In a world of gig economies and side hustles, up to 44% of businesses are understaffed. It’s not shocking that hiring managers are facing difficulties finding the right candidate for the job. That’s why expanding the candidate pool is essential to the hiring process. Thankfully, fair chance hiring laws help.
Here’s how Fair Chance employers are maximizing their candidate pool.
What is a Fair Chance Employer
Fair chance practices mean employers judge candidates based on their qualifications and experience – not their race, age, religion, and potential criminal past. Fair chance practices are mandatory in 37 states. But employers can use these practices to fill empty roles with qualified candidates. One of the main rules for fair chance hiring involves criminal background checks. Fair chance employers must make an offer of employment before reviewing criminal history.
Fair Chance Employment Benefits
Boost Business with Diversity and Inclusion
Diversity, equity, and inclusion, also knowns as DEI, ensures that employees have a wide range of ages, cultures, religions, etc in their employment pool. Not only is this becoming increasingly socially relevant, but it also ensures that your company has multiple ways of viewing and solving an issue. The old saying goes, “It takes all kinds to make the world.” The same can be said for businesses.
For example, a business that hires people with the same background, ethnicity, and similar life experiences limits itself when it comes to problem-solving. Why? Because everyone has the same point of view, which can result in everyone giving similar solutions, even if they’re ineffective. DEI helps bring fresh eyes to every problem, giving businesses a more comprehensive range of solutions. Even beyond that, DEI can result in a broader appeal to a customer. If customers see individuals that look like them, they may feel more comfortable in the environment, making it easier to drive sales and forge positive relations.
Approx 70 million candidates have a criminal record that prevents them from gainful employment. Because of their difficulty finding worthwhile jobs, they’re more likely to stay in quality roles once hired. From a business standpoint, this means less turnover, resulting in more production and a stronger team dynamic. And as any hiring manager knows, it costs a lot to source and train a quality candidate. In that regard, a fair chance hiring employer earn a much better return on the investment of a new employee.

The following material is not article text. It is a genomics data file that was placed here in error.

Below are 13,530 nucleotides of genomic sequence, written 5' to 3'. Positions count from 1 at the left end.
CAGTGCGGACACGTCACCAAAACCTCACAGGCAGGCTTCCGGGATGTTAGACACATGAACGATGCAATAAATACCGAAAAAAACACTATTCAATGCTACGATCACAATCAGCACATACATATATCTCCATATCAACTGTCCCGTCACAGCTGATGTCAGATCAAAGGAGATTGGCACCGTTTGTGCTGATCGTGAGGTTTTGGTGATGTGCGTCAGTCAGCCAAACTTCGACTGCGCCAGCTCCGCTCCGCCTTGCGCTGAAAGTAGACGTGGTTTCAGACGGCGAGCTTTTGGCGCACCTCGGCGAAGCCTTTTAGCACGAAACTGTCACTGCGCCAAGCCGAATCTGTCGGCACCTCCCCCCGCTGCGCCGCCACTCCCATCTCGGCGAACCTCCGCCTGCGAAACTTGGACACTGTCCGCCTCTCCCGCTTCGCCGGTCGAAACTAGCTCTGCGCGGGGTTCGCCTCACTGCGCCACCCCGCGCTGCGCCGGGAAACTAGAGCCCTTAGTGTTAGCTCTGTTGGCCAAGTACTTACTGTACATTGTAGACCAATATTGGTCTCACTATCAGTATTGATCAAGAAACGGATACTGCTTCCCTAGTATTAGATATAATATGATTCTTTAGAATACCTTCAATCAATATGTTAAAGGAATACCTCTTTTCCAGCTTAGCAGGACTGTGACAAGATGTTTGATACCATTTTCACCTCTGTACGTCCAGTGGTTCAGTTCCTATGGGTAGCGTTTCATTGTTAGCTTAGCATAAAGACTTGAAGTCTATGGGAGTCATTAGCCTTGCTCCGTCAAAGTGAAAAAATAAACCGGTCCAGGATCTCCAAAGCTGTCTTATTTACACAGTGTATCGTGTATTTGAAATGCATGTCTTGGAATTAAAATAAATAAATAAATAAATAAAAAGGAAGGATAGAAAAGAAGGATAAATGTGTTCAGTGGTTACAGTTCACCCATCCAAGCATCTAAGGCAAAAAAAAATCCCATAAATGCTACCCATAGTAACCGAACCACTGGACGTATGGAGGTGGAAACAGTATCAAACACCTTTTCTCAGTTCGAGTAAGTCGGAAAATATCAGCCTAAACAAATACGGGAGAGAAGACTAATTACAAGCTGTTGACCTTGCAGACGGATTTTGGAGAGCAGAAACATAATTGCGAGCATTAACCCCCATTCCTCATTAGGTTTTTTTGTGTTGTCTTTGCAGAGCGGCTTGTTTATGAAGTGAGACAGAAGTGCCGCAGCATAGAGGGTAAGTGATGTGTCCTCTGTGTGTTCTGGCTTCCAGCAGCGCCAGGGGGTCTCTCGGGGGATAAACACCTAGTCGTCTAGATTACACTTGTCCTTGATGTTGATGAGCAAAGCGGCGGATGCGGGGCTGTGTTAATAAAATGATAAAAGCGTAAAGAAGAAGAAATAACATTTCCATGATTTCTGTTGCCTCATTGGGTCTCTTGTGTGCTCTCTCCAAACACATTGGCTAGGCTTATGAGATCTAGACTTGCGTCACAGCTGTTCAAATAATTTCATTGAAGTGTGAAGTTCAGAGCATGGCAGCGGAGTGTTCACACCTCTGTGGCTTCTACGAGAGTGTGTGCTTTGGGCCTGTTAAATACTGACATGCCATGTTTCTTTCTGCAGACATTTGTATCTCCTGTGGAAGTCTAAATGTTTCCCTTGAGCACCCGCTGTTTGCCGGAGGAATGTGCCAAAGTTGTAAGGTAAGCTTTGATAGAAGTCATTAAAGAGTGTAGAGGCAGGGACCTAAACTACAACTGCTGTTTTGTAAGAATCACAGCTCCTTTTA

Improves Corporate Image
Companies that abide by fair chance hiring and DEI are seen as more welcoming and appeal to a broader consumer base. The idea of an inclusive consumer explicitly seeking out diverse businesses is increasingly socially relevant. Companies that rely heavily on relationship building, such as those in automotive, finance, specialty sales, etc., are often limited in how often they can convince customers to switch to their products or services. A good corporate image, like the kind cultivated through authentic DEI and fair chance hiring practices, increases the chance of getting and keeping new customers. Plus, lousy press travels faster and further than good press. To quote another saying, “It takes years to build a reputation and only seconds to lose it.”
Encourages a Rich Company Culture
Here’s a fact – studies show that employees that enjoy their job are up to 13% more productive. Job enjoyment also boosts retention rates. Fair chance hiring practices contribute by helping create a nurturing, welcoming company culture where employees are committed to their jobs and coworkers. Managers understand that workplace drama and negativity chip away at company and employee morale. Fair chance isn’t just about the hiring process – it’s also about the company culture behind it. Plus, because fair chance practices are centered around hiring for knowledge, experience, and qualifications, you’re more likely to find candidates who want to be in the role they’re in. And that makes a huge difference.
How to Implement Fair Chance Employment in Your Business
As mentioned, fair chance employment is mandatory in most states, but companies that aren’t legally bound to fair chance hiring practices should implement them. You can do this by holding off on reviewing criminal background checks until you’re sure the candidate is a good fit. One of the easiest ways to get background checks when needed is by utilizing KarmaCheck’s API. That way, when the time comes to decide, you’ll have the data you need ready to go.
Another critical factor is ensuring your hiring managers are aware of fair chance practices and avoid questions centered around race, religion, age, etc. For fair chance employers, the only things that matter are what’s on the resume.
Overcoming Challenges in Fair Chance Employment
The most challenging part of fair chance employment is understanding the rules. The rules and regulations can vary year by year, state by state, etc. Implement quarterly refresher courses for hiring authorities to help curb the chance of error. Another factor is personal bias. We all have them. Ensuring you’re aware of it is the first step in being able to make decisions not based on bias. To begin with, DEI classes, community engagement, and hiring the right hiring manager can help any business make smart, fair chance complaint choices that give them an edge over their competition.
The takeaway is that fair chance employers experience far more pros than cons by understanding and utilizing fair chance practices.